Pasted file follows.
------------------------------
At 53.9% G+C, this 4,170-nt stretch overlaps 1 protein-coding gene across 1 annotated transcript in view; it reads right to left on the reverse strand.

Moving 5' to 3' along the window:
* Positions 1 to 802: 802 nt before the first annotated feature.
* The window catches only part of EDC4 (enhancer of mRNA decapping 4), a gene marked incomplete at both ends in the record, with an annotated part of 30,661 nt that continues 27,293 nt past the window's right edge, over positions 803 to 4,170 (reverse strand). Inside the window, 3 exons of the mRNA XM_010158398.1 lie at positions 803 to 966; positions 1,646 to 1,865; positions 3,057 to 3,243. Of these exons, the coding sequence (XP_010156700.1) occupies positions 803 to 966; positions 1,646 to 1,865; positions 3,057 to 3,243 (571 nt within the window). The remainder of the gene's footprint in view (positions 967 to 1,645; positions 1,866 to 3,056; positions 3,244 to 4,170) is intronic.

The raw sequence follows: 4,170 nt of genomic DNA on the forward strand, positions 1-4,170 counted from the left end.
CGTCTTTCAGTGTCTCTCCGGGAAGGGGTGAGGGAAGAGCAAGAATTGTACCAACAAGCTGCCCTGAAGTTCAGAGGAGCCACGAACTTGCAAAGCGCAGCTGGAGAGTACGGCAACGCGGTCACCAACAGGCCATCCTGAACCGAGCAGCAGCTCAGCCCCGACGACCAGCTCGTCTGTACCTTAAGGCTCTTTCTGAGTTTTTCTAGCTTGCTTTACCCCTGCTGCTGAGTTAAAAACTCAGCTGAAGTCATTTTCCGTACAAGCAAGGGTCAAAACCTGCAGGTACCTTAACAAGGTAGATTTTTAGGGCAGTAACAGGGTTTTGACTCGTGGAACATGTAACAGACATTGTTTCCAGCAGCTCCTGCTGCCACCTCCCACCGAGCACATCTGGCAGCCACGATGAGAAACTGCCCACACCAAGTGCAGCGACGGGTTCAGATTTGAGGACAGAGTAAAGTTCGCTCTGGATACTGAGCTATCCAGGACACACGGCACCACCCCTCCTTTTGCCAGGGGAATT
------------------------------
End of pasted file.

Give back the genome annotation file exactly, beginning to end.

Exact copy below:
At 53.9% G+C, this 4,170-nt stretch overlaps 1 protein-coding gene across 1 annotated transcript in view; it reads right to left on the reverse strand.

Moving 5' to 3' along the window:
* Positions 1 to 802: 802 nt before the first annotated feature.
* The window catches only part of EDC4 (enhancer of mRNA decapping 4), a gene marked incomplete at both ends in the record, with an annotated part of 30,661 nt that continues 27,293 nt past the window's right edge, over positions 803 to 4,170 (reverse strand). Inside the window, 3 exons of the mRNA XM_010158398.1 lie at positions 803 to 966; positions 1,646 to 1,865; positions 3,057 to 3,243. Of these exons, the coding sequence (XP_010156700.1) occupies positions 803 to 966; positions 1,646 to 1,865; positions 3,057 to 3,243 (571 nt within the window). The remainder of the gene's footprint in view (positions 967 to 1,645; positions 1,866 to 3,056; positions 3,244 to 4,170) is intronic.

The raw sequence follows: 4,170 nt of genomic DNA on the forward strand, positions 1-4,170 counted from the left end.
CGTCTTTCAGTGTCTCTCCGGGAAGGGGTGAGGGAAGAGCAAGAATTGTACCAACAAGCTGCCCTGAAGTTCAGAGGAGCCACGAACTTGCAAAGCGCAGCTGGAGAGTACGGCAACGCGGTCACCAACAGGCCATCCTGAACCGAGCAGCAGCTCAGCCCCGACGACCAGCTCGTCTGTACCTTAAGGCTCTTTCTGAGTTTTTCTAGCTTGCTTTACCCCTGCTGCTGAGTTAAAAACTCAGCTGAAGTCATTTTCCGTACAAGCAAGGGTCAAAACCTGCAGGTACCTTAACAAGGTAGATTTTTAGGGCAGTAACAGGGTTTTGACTCGTGGAACATGTAACAGACATTGTTTCCAGCAGCTCCTGCTGCCACCTCCCACCGAGCACATCTGGCAGCCACGATGAGAAACTGCCCACACCAAGTGCAGCGACGGGTTCAGATTTGAGGACAGAGTAAAGTTCGCTCTGGATACTGAGCTATCCAGGACACACGGCACCACCCCTCCTTTTGCCAGGGGAATT